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Pandemic typography
Pandemic typography
Tim Cagle’s Over-the-Top ’86 C10

e’ve all seen it happen: when a football is fumbled and someone from the other team picks it up and takes it down the field for a touchdown. Tim Cagle is that kind of guy. Living in Huntington Beach, California, 60-year-old Tim has been dabbling in cars since he was 16 (attending events like the Truck Jamboree in Costa Mesa, California, back in the day), but when he got older the hobby was set aside for family and creating a business. More recently he decided to get back into the truck scene and was flipping cars and trucks just before the initial COVID-19 pandemic started. Then a friend told him about an ’86 Chevy C10 Squarebody pickup that was for sale.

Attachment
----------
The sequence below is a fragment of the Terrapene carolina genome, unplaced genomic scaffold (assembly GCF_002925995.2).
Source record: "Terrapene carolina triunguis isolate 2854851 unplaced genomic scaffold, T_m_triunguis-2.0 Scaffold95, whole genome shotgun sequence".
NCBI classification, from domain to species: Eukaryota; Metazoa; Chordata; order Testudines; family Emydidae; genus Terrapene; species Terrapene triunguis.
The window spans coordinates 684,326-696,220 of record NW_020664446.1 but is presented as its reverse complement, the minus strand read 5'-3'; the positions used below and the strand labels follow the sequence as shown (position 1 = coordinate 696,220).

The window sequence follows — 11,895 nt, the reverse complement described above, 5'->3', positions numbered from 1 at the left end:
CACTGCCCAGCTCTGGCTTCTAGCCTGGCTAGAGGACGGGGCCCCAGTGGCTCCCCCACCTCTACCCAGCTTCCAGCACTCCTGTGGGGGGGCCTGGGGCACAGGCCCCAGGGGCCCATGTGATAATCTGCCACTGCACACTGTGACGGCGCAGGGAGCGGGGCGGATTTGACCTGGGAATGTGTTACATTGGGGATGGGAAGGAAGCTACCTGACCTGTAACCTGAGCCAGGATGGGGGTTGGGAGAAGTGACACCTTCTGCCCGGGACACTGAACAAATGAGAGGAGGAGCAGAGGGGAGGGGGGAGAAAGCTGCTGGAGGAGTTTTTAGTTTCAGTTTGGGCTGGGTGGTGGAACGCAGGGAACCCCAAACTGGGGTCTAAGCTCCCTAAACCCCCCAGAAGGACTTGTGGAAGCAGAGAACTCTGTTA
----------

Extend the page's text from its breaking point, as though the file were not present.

The project had been started in Texas and it was supposed to debut at the 2020 SEMA Show in Las Vegas but, as it sometimes happens, priorities get shuffled around and the truck was put up for sale. It was basically a rolling painted body, but with no drivetrain, wiring, or interior of any kind; Tim ended up buying it sight unseen, based only on what he’d heard about it.

Tim soon became friends with the previous owner (Texas-based Jon Huddleston—an owner of multiple C10s in the past and well known in those circles) and when Tim learned of what Huddleston’s plans were for the truck as far as how the interior was supposed to look, Tim shipped the truck (still sight unseen) to the Sculpt Garage (San Marcos, Texas), the upholstery shop Huddleston had intended to use. They had the truck for about seven months and utilized CAD design to create and 3-D print components (such as the door panels and dash bezels) that were then wrapped in leather.